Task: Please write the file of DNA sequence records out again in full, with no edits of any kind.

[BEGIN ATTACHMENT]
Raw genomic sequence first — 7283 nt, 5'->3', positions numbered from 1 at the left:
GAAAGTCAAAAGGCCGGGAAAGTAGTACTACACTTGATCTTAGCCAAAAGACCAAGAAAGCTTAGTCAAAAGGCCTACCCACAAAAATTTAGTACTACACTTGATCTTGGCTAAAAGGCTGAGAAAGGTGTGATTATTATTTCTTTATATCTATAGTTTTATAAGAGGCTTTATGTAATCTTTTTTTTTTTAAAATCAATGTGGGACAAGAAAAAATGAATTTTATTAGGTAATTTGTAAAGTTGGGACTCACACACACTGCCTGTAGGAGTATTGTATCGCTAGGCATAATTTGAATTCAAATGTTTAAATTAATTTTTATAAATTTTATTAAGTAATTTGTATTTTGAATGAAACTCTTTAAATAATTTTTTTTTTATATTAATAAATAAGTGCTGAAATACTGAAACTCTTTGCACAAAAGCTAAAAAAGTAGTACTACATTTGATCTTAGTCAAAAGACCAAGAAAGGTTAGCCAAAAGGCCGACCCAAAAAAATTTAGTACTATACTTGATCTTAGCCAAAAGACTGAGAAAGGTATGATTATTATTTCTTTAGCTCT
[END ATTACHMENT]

Raw genomic sequence first — 7283 nt, 5'->3', positions numbered from 1 at the left:
GAAAGTCAAAAGGCCGGGAAAGTAGTACTACACTTGATCTTAGCCAAAAGACCAAGAAAGCTTAGTCAAAAGGCCTACCCACAAAAATTTAGTACTACACTTGATCTTGGCTAAAAGGCTGAGAAAGGTGTGATTATTATTTCTTTATATCTATAGTTTTATAAGAGGCTTTATGTAATCTTTTTTTTTTTAAAATCAATGTGGGACAAGAAAAAATGAATTTTATTAGGTAATTTGTAAAGTTGGGACTCACACACACTGCCTGTAGGAGTATTGTATCGCTAGGCATAATTTGAATTCAAATGTTTAAATTAATTTTTATAAATTTTATTAAGTAATTTGTATTTTGAATGAAACTCTTTAAATAATTTTTTTTTTATATTAATAAATAAGTGCTGAAATACTGAAACTCTTTGCACAAAAGCTAAAAAAGTAGTACTACATTTGATCTTAGTCAAAAGACCAAGAAAGGTTAGCCAAAAGGCCGACCCAAAAAAATTTAGTACTATACTTGATCTTAGCCAAAAGACTGAGAAAGGTATGATTATTATTTCTTTAGCTCT